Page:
Denise had always wanted to be a nurse and when the Sisters purchased the Lister Hospital in 1945 the way opened for her to do this. In 1952 she was sent to do her General Nurse training at the Brisbane Mater. On her return to Townsville she was put in charge of the Operating Theatres. If you will pardon the pun the Hospital was literally only a stone’s throw from the local quarry so on a regular basis the operating room roof would be showered with stones from the blasting!

Later she obtained her certificate in Obstetric Nursing from the Sydney Mater and then her Nursing Education Diploma at the Brisbane Branch of the Australian College of Nursing. For many years, as well as running the Theatres, she conducted the nurse education program. During this time Denise was also the Booking Sister and frequently added to her responsibilities the entire management of the hospital, stepping in when the “Matron” was ill or on holidays. Her students remember her often being called away, literally mid sentence in one of her lectures, to deal with some emergency or other in the hospital. Many of the women who nursed with her in the early days or who passed through her hands here as students, have remained life- long friends. Three of us, Sr Catherine Cuddihy, Sr Wendy Piggott and I were among those who accompanied her during her last hours.

On “retiring” from teaching she took up voluntary pastoral care work in the hospital.  Her long nursing experience in the hospital meant that she knew first-hand how important a listening ear and a compassionate heart was to those facing the unknown territory of illness and perhaps death so this was a natural progression for her.

Having been brave enough to leave her home to come to North Queensland she was never one to shy from a challenge, so when the Sisters in Rockhampton were looking for someone who would form a community with one of their own sisters in the mining town of Mt Morgan, Denise volunteered her services.
Later she joined Srs Carmel King and Bernadette Hilliard to live in a community with a group of elderly lay women at Hatchett Street and when the sisters built the set of Units in Ahearne Street, Denise was the first to put up her hand to take up residence in the single unit where she happily looked after herself and tended her beloved garden until failing health advised that she move to McAuley House where more immediate care was available if she needed it.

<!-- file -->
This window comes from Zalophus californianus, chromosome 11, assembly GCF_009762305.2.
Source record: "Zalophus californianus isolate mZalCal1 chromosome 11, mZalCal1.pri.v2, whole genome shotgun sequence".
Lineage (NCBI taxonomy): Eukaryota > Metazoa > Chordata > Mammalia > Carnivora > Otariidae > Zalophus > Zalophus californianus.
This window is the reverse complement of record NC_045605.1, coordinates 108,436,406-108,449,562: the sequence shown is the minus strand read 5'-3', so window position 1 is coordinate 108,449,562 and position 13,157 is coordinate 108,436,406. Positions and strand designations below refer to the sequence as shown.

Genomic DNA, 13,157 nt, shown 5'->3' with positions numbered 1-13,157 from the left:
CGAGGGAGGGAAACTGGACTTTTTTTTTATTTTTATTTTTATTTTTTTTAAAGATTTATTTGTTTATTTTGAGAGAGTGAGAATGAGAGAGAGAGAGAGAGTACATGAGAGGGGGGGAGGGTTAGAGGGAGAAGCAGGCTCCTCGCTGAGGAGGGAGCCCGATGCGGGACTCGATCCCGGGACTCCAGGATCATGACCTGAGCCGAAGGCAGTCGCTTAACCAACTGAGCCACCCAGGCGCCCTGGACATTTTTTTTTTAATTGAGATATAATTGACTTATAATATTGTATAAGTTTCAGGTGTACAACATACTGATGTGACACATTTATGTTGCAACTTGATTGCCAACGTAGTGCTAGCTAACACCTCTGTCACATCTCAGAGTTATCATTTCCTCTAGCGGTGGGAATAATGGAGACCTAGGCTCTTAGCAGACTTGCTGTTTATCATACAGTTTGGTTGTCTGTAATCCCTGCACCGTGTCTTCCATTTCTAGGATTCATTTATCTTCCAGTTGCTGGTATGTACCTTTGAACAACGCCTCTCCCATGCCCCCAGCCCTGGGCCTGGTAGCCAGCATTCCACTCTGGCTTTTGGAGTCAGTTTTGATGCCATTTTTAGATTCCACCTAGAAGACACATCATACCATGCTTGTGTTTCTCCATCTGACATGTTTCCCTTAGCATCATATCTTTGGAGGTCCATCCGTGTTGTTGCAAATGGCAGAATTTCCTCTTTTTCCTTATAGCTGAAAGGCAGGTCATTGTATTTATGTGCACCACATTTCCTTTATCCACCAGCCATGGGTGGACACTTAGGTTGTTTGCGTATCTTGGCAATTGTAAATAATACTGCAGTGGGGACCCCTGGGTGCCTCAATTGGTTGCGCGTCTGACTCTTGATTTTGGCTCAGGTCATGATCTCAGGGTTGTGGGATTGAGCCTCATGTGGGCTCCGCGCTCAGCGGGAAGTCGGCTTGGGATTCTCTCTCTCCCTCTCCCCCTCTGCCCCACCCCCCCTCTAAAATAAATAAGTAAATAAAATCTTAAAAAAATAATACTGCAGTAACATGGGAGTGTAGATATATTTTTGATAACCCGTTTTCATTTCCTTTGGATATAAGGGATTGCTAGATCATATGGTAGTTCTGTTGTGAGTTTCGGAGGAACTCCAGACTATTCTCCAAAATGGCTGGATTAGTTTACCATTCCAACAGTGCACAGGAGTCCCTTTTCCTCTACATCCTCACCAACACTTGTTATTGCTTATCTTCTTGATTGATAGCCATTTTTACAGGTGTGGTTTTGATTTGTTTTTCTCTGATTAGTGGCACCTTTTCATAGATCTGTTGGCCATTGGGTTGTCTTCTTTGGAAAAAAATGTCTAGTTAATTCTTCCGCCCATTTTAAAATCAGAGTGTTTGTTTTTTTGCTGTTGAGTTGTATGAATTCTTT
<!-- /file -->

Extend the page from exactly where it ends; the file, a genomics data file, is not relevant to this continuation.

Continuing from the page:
Till the very last she took a keen interest in all things involving the Congregation and only missed an event if her health prevented her attendance. Her lifetime love of music remained deep. She listened to her large collection of CDs especially her beloved Mozart and Beethoven and even though she wrestled with increasing deafness, listened with a critically appreciative ear to any performance, whether it was in the local church or on the concert stage. She looked forward to enjoying the Chamber Music Festival Concerts held in Townsville each year. I had already given her this year’s program and she had chosen the Concerts she wished to attend.

Denise loved to cook and she spent time indulging her love of gardening, although in more recent times it was with a little help from her friend Gail Cooper. She undertook a sewing course with Catherine Cuddihy in her late seventies and began making her own clothing. She produced beautiful crocheted rugs, one of which I have used in the focal point. She kept in touch with family and friend through correspondence and by phone. She really reveled in the celebrations for her 100th birthday and proudly displayed her message from the Queen. She was deeply touched by the gathering of her past nursing students to mark the occasion organized by former student Kathy Crane.

There was no doubt that the last few years of her life were difficult for her. The little woman who was so used to whizzing around did not take kindly to the restraints forced upon her by increasing frailty. She knew and acknowledged that everyone around her, Sr Bev Hickson, Gail Cooper, her Sisters, Julie Bullen and the Nursing staff at Loreto and Drs. Gavin Matthews and David and Wendy Thoreau, were doing their best to ensure that she maintained her independence as much as possible, but it remained a challenge for her.

No doubt each of us will have our own memories of Bonnie, Sr M Denise,” Denny”, as we gather here this morning to make our farewells. She brought a great passion and energy to whatever she did and remained ‘that determined little minx’ to the very end. I believe we who loved her were grateful to the compassionate God she strove to love and serve for over eighty years in religious life.

Our faith reassures us all that even now, she is enjoying the company of her God and the beloved family members and friends who went before her and whom she missed so much. Rest in peace dear Sr Mary Denise.

Messages to Carmel King rsm